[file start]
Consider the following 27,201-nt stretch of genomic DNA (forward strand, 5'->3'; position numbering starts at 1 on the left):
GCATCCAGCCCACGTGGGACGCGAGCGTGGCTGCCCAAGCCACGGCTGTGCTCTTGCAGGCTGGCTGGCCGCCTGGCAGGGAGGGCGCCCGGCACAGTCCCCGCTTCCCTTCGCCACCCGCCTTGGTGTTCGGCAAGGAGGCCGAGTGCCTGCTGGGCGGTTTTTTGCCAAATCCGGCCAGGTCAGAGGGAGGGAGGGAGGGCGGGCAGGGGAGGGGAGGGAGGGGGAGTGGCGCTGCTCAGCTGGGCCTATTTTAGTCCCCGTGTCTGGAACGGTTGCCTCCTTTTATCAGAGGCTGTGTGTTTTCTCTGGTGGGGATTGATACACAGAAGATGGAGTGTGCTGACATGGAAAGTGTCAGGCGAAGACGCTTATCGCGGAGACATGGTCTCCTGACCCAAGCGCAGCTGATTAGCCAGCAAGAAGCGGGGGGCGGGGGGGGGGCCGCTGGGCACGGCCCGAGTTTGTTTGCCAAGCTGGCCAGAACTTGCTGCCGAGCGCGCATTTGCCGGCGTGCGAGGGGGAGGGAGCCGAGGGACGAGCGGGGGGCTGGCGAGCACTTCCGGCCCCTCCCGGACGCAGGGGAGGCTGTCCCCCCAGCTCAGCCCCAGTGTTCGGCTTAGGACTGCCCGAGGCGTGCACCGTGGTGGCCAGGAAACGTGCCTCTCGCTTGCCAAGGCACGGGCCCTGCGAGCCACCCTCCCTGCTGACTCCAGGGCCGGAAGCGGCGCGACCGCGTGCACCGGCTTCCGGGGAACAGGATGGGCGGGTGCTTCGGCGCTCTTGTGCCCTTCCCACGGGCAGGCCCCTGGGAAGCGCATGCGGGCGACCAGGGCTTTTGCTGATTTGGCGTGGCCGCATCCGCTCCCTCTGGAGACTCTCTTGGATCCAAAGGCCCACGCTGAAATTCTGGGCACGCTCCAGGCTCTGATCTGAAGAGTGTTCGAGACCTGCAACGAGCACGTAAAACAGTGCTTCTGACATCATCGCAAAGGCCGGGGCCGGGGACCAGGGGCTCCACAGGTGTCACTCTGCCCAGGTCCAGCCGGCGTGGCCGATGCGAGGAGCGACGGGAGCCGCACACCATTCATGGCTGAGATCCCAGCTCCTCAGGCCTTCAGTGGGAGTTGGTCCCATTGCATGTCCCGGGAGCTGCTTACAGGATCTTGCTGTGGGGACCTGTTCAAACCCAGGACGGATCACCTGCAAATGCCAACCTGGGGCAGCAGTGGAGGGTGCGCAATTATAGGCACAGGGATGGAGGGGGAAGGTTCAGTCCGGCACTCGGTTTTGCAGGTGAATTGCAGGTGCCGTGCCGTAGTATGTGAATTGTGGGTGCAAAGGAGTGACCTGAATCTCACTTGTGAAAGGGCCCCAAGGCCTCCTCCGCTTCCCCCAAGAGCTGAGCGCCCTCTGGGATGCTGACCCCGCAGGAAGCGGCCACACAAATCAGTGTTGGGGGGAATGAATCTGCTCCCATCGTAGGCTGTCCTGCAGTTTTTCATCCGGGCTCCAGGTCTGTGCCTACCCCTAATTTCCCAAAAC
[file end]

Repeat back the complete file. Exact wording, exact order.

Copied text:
Consider the following 27,201-nt stretch of genomic DNA (forward strand, 5'->3'; position numbering starts at 1 on the left):
GCATCCAGCCCACGTGGGACGCGAGCGTGGCTGCCCAAGCCACGGCTGTGCTCTTGCAGGCTGGCTGGCCGCCTGGCAGGGAGGGCGCCCGGCACAGTCCCCGCTTCCCTTCGCCACCCGCCTTGGTGTTCGGCAAGGAGGCCGAGTGCCTGCTGGGCGGTTTTTTGCCAAATCCGGCCAGGTCAGAGGGAGGGAGGGAGGGCGGGCAGGGGAGGGGAGGGAGGGGGAGTGGCGCTGCTCAGCTGGGCCTATTTTAGTCCCCGTGTCTGGAACGGTTGCCTCCTTTTATCAGAGGCTGTGTGTTTTCTCTGGTGGGGATTGATACACAGAAGATGGAGTGTGCTGACATGGAAAGTGTCAGGCGAAGACGCTTATCGCGGAGACATGGTCTCCTGACCCAAGCGCAGCTGATTAGCCAGCAAGAAGCGGGGGGCGGGGGGGGGGCCGCTGGGCACGGCCCGAGTTTGTTTGCCAAGCTGGCCAGAACTTGCTGCCGAGCGCGCATTTGCCGGCGTGCGAGGGGGAGGGAGCCGAGGGACGAGCGGGGGGCTGGCGAGCACTTCCGGCCCCTCCCGGACGCAGGGGAGGCTGTCCCCCCAGCTCAGCCCCAGTGTTCGGCTTAGGACTGCCCGAGGCGTGCACCGTGGTGGCCAGGAAACGTGCCTCTCGCTTGCCAAGGCACGGGCCCTGCGAGCCACCCTCCCTGCTGACTCCAGGGCCGGAAGCGGCGCGACCGCGTGCACCGGCTTCCGGGGAACAGGATGGGCGGGTGCTTCGGCGCTCTTGTGCCCTTCCCACGGGCAGGCCCCTGGGAAGCGCATGCGGGCGACCAGGGCTTTTGCTGATTTGGCGTGGCCGCATCCGCTCCCTCTGGAGACTCTCTTGGATCCAAAGGCCCACGCTGAAATTCTGGGCACGCTCCAGGCTCTGATCTGAAGAGTGTTCGAGACCTGCAACGAGCACGTAAAACAGTGCTTCTGACATCATCGCAAAGGCCGGGGCCGGGGACCAGGGGCTCCACAGGTGTCACTCTGCCCAGGTCCAGCCGGCGTGGCCGATGCGAGGAGCGACGGGAGCCGCACACCATTCATGGCTGAGATCCCAGCTCCTCAGGCCTTCAGTGGGAGTTGGTCCCATTGCATGTCCCGGGAGCTGCTTACAGGATCTTGCTGTGGGGACCTGTTCAAACCCAGGACGGATCACCTGCAAATGCCAACCTGGGGCAGCAGTGGAGGGTGCGCAATTATAGGCACAGGGATGGAGGGGGAAGGTTCAGTCCGGCACTCGGTTTTGCAGGTGAATTGCAGGTGCCGTGCCGTAGTATGTGAATTGTGGGTGCAAAGGAGTGACCTGAATCTCACTTGTGAAAGGGCCCCAAGGCCTCCTCCGCTTCCCCCAAGAGCTGAGCGCCCTCTGGGATGCTGACCCCGCAGGAAGCGGCCACACAAATCAGTGTTGGGGGGAATGAATCTGCTCCCATCGTAGGCTGTCCTGCAGTTTTTCATCCGGGCTCCAGGTCTGTGCCTACCCCTAATTTCCCAAAAC